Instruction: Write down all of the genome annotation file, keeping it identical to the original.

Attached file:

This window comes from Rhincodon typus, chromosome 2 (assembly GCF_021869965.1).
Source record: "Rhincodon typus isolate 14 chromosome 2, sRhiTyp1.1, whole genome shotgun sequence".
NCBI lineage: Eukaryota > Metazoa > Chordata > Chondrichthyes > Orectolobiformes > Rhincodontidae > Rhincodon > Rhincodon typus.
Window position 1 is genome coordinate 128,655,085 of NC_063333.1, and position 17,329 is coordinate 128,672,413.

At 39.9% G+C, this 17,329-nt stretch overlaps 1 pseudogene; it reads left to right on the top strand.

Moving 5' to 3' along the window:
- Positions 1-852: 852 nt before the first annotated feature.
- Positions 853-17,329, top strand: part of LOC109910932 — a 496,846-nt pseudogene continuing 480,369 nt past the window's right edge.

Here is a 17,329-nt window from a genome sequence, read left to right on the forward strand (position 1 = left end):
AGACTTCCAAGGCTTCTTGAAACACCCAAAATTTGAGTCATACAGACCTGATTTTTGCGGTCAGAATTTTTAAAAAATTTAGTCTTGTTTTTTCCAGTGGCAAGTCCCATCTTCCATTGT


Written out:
This window comes from Rhincodon typus, chromosome 2 (assembly GCF_021869965.1).
Source record: "Rhincodon typus isolate 14 chromosome 2, sRhiTyp1.1, whole genome shotgun sequence".
NCBI lineage: Eukaryota > Metazoa > Chordata > Chondrichthyes > Orectolobiformes > Rhincodontidae > Rhincodon > Rhincodon typus.
Window position 1 is genome coordinate 128,655,085 of NC_063333.1, and position 17,329 is coordinate 128,672,413.

At 39.9% G+C, this 17,329-nt stretch overlaps 1 pseudogene; it reads left to right on the top strand.

Moving 5' to 3' along the window:
- Positions 1-852: 852 nt before the first annotated feature.
- Positions 853-17,329, top strand: part of LOC109910932 — a 496,846-nt pseudogene continuing 480,369 nt past the window's right edge.

Here is a 17,329-nt window from a genome sequence, read left to right on the forward strand (position 1 = left end):
AGACTTCCAAGGCTTCTTGAAACACCCAAAATTTGAGTCATACAGACCTGATTTTTGCGGTCAGAATTTTTAAAAAATTTAGTCTTGTTTTTTCCAGTGGCAAGTCCCATCTTCCATTGT